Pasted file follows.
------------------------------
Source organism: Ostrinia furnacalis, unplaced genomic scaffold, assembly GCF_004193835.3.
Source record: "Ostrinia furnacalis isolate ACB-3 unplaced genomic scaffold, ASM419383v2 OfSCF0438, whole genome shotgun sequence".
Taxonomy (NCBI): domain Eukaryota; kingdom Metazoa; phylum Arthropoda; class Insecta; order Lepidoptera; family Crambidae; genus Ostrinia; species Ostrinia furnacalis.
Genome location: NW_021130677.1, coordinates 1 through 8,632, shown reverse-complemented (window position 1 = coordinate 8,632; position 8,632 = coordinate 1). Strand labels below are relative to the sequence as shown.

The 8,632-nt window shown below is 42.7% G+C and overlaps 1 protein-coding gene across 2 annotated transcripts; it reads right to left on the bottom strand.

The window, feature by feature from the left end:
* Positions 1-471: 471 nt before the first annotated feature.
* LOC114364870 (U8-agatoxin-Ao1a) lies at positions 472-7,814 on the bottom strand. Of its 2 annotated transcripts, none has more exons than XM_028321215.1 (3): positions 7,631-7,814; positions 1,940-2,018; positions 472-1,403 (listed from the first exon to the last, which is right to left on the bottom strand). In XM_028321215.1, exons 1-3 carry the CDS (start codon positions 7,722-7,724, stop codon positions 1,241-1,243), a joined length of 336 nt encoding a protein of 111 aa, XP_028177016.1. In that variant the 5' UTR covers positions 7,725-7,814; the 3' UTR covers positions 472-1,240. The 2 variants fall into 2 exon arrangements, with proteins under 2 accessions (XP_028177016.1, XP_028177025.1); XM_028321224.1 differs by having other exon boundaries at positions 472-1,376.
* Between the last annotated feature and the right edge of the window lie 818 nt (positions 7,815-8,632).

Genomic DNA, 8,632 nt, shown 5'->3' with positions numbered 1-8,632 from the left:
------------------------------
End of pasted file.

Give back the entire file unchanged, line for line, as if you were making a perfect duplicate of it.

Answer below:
Source organism: Ostrinia furnacalis, unplaced genomic scaffold, assembly GCF_004193835.3.
Source record: "Ostrinia furnacalis isolate ACB-3 unplaced genomic scaffold, ASM419383v2 OfSCF0438, whole genome shotgun sequence".
Taxonomy (NCBI): domain Eukaryota; kingdom Metazoa; phylum Arthropoda; class Insecta; order Lepidoptera; family Crambidae; genus Ostrinia; species Ostrinia furnacalis.
Genome location: NW_021130677.1, coordinates 1 through 8,632, shown reverse-complemented (window position 1 = coordinate 8,632; position 8,632 = coordinate 1). Strand labels below are relative to the sequence as shown.

The 8,632-nt window shown below is 42.7% G+C and overlaps 1 protein-coding gene across 2 annotated transcripts; it reads right to left on the bottom strand.

The window, feature by feature from the left end:
* Positions 1-471: 471 nt before the first annotated feature.
* LOC114364870 (U8-agatoxin-Ao1a) lies at positions 472-7,814 on the bottom strand. Of its 2 annotated transcripts, none has more exons than XM_028321215.1 (3): positions 7,631-7,814; positions 1,940-2,018; positions 472-1,403 (listed from the first exon to the last, which is right to left on the bottom strand). In XM_028321215.1, exons 1-3 carry the CDS (start codon positions 7,722-7,724, stop codon positions 1,241-1,243), a joined length of 336 nt encoding a protein of 111 aa, XP_028177016.1. In that variant the 5' UTR covers positions 7,725-7,814; the 3' UTR covers positions 472-1,240. The 2 variants fall into 2 exon arrangements, with proteins under 2 accessions (XP_028177016.1, XP_028177025.1); XM_028321224.1 differs by having other exon boundaries at positions 472-1,376.
* Between the last annotated feature and the right edge of the window lie 818 nt (positions 7,815-8,632).

Genomic DNA, 8,632 nt, shown 5'->3' with positions numbered 1-8,632 from the left: